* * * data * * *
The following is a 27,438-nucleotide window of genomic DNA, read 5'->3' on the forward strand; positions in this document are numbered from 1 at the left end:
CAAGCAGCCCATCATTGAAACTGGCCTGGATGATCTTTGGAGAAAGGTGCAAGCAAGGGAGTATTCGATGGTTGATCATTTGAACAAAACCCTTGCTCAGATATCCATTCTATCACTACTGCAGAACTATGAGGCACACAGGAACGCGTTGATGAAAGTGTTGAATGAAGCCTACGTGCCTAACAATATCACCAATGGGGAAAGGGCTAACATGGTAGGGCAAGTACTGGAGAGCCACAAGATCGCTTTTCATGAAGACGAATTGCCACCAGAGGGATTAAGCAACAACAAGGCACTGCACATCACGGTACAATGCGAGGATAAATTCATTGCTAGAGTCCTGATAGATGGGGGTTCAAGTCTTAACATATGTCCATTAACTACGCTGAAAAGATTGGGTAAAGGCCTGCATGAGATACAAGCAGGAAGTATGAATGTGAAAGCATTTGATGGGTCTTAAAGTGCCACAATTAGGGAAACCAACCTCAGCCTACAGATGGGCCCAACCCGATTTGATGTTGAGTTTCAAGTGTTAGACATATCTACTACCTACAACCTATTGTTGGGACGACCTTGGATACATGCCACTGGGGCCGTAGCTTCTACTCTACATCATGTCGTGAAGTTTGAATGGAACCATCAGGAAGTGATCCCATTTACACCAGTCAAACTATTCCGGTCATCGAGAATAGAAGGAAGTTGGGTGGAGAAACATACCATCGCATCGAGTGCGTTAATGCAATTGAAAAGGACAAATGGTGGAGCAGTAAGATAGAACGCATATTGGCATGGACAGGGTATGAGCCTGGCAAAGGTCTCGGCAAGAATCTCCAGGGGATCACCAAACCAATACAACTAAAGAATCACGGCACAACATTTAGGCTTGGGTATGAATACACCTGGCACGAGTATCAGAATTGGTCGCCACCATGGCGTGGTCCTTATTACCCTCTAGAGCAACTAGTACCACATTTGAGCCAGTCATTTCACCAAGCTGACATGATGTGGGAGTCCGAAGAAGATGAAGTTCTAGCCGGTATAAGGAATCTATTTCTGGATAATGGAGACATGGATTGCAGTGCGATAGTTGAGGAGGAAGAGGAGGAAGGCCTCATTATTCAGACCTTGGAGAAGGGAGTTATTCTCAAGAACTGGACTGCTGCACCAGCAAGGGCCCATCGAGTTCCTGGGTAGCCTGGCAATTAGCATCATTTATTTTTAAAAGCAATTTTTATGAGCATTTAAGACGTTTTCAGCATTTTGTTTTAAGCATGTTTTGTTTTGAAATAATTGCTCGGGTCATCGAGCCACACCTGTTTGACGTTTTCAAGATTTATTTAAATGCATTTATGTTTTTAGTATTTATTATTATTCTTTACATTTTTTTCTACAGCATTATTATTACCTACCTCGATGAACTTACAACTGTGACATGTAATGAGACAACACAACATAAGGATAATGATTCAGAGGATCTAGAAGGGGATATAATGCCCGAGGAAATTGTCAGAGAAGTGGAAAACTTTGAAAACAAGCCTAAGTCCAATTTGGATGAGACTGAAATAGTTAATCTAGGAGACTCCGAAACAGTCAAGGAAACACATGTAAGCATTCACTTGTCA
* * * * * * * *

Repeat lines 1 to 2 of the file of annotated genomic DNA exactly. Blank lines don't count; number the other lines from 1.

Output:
The following is a 27,438-nucleotide window of genomic DNA, read 5'->3' on the forward strand; positions in this document are numbered from 1 at the left end:
CAAGCAGCCCATCATTGAAACTGGCCTGGATGATCTTTGGAGAAAGGTGCAAGCAAGGGAGTATTCGATGGTTGATCATTTGAACAAAACCCTTGCTCAGATATCCATTCTATCACTACTGCAGAACTATGAGGCACACAGGAACGCGTTGATGAAAGTGTTGAATGAAGCCTACGTGCCTAACAATATCACCAATGGGGAAAGGGCTAACATGGTAGGGCAAGTACTGGAGAGCCACAAGATCGCTTTTCATGAAGACGAATTGCCACCAGAGGGATTAAGCAACAACAAGGCACTGCACATCACGGTACAATGCGAGGATAAATTCATTGCTAGAGTCCTGATAGATGGGGGTTCAAGTCTTAACATATGTCCATTAACTACGCTGAAAAGATTGGGTAAAGGCCTGCATGAGATACAAGCAGGAAGTATGAATGTGAAAGCATTTGATGGGTCTTAAAGTGCCACAATTAGGGAAACCAACCTCAGCCTACAGATGGGCCCAACCCGATTTGATGTTGAGTTTCAAGTGTTAGACATATCTACTACCTACAACCTATTGTTGGGACGACCTTGGATACATGCCACTGGGGCCGTAGCTTCTACTCTACATCATGTCGTGAAGTTTGAATGGAACCATCAGGAAGTGATCCCATTTACACCAGTCAAACTATTCCGGTCATCGAGAATAGAAGGAAGTTGGGTGGAGAAACATACCATCGCATCGAGTGCGTTAATGCAATTGAAAAGGACAAATGGTGGAGCAGTAAGATAGAACGCATATTGGCATGGACAGGGTATGAGCCTGGCAAAGGTCTCGGCAAGAATCTCCAGGGGATCACCAAACCAATACAACTAAAGAATCACGGCACAACATTTAGGCTTGGGTATGAATACACCTGGCACGAGTATCAGAATTGGTCGCCACCATGGCGTGGTCCTTATTACCCTCTAGAGCAACTAGTACCACATTTGAGCCAGTCATTTCACCAAGCTGACATGATGTGGGAGTCCGAAGAAGATGAAGTTCTAGCCGGTATAAGGAATCTATTTCTGGATAATGGAGACATGGATTGCAGTGCGATAGTTGAGGAGGAAGAGGAGGAAGGCCTCATTATTCAGACCTTGGAGAAGGGAGTTATTCTCAAGAACTGGACTGCTGCACCAGCAAGGGCCCATCGAGTTCCTGGGTAGCCTGGCAATTAGCATCATTTATTTTTAAAAGCAATTTTTATGAGCATTTAAGACGTTTTCAGCATTTTGTTTTAAGCATGTTTTGTTTTGAAATAATTGCTCGGGTCATCGAGCCACACCTGTTTGACGTTTTCAAGATTTATTTAAATGCATTTATGTTTTTAGTATTTATTATTATTCTTTACATTTTTTTCTACAGCATTATTATTACCTACCTCGATGAACTTACAACTGTGACATGTAATGAGACAACACAACATAAGGATAATGATTCAGAGGATCTAGAAGGGGATATAATGCCCGAGGAAATTGTCAGAGAAGTGGAAAACTTTGAAAACAAGCCTAAGTCCAATTTGGATGAGACTGAAATAGTTAATCTAGGAGACTCCGAAACAGTCAAGGAAACACATGTAAGCATTCACTTGTCA